Wayne Ellington gets the starts, but he splits minutes with Bojan Bogdanovic. Wednesday's game was a great one for Bogdanovic as he scored 14 points and made four out of five shots coming off of the bench. He only scored two points and missed 16 straight shots the three previous games. McCollum is similar to Lillard in that he's frequently driving to the basket and frequently uses the P&R to get good looks for himself and his teammates. Bogdanovic and Ellington aren't particularly good defenders, so this could be a big game for McCollum if Brooklyn isn't careful.

From the Vault

We've spent the week discussing the expensive failure the Nets have been in recent years. Blazers fans know what it's like to see your team bring in pricey veterans and not really accomplish much. Dave Deckard of Blazers Edge did a fantastic retrospective of the franchise a few years back and this section on the mid 2000s team lays it all out:

Neither did the future look particularly bright.  Reality was coming home to roost for Trader Bob and his All-Star Brigade.  How many future Hall-of-Famers were going to be available year after year?  At some point the supply runs dry.  Because the Blazers were acquiring these players on the downhill slope of their careers their outgoing trade value after 2-3 seasons of service was lower than the Blazers had paid to bring them in.  Each round of trades brought less return.  By 2002 the franchise ended up in the same position they found themselves in during the 1994 season when Whitsitt came on board:  scrambling after single-dimensional, B-level players trying to recapture past glory never fulfilled.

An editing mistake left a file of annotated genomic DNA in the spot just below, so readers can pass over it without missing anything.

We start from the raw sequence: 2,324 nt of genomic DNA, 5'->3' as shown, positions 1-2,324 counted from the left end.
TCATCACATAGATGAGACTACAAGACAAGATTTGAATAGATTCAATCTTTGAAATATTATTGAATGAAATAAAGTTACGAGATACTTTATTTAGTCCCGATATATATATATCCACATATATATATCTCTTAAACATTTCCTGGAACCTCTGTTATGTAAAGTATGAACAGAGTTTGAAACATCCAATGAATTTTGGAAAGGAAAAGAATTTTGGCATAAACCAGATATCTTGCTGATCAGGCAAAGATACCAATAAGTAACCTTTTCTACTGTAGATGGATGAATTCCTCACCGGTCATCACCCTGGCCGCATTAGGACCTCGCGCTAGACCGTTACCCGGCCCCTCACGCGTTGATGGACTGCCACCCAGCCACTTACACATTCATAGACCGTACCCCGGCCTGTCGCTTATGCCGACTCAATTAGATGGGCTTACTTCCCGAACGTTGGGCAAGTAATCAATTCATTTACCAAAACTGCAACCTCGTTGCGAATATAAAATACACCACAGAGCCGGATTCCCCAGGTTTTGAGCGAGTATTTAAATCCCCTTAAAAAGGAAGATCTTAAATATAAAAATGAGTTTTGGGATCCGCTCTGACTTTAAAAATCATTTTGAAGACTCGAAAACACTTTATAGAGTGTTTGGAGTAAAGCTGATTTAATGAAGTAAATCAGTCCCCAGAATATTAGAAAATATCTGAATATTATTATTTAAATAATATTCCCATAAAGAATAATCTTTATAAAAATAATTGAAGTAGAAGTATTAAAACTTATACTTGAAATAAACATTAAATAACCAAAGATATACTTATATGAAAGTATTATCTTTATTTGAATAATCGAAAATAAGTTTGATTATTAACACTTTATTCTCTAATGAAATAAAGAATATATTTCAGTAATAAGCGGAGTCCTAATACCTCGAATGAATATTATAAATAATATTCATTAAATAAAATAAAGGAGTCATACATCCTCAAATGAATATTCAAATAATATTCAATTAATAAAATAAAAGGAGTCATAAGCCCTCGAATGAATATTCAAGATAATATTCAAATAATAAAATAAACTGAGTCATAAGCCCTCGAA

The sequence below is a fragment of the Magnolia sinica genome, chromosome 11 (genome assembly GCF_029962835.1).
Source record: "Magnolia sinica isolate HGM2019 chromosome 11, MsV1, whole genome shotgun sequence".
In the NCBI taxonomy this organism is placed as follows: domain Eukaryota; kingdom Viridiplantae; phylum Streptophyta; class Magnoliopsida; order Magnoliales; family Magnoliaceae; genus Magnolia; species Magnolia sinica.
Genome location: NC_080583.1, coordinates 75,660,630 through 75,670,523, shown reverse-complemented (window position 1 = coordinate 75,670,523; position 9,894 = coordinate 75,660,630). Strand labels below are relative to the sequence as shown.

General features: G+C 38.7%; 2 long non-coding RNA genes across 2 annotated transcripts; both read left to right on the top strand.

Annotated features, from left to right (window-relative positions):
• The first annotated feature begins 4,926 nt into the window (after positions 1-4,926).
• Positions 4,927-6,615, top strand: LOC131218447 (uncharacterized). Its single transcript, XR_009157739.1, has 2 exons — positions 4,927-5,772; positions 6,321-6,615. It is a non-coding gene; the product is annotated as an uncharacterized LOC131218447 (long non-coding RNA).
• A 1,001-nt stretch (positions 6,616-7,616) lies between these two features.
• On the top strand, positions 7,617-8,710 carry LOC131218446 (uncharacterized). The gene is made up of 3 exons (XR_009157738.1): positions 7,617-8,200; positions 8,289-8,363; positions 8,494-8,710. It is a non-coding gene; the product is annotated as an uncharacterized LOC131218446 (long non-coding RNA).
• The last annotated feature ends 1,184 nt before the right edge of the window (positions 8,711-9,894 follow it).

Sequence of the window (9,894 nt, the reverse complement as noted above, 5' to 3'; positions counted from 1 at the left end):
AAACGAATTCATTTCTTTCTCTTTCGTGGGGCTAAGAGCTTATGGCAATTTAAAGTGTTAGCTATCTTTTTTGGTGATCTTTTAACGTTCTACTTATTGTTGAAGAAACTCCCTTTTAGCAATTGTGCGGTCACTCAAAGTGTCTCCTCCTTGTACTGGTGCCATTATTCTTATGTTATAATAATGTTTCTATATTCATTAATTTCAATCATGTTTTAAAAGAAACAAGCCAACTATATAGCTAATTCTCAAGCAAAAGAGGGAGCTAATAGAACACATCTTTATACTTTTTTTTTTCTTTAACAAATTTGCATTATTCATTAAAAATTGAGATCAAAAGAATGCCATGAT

The Blazers' desperate grabs for skill at the expense of character put them in an implicit contract with their own fans.  The implied message:  this is what we have to do in order to win.  Portlanders had ridden with Trader Bob through the ups and downs and seen him work magic.  It was a contract most were willing to sign, albeit grudgingly.  They'd give the these new moves a chance.  But it wasn't like past years when likable guys and solid effort were enough to earn full houses.  Victories were the only currency that would purchase fan loyalty.

Of course, another problem for the Blazers was that they couldn't beat Shaq and Kobe when it mattered most.

More reading: Blazer's Edge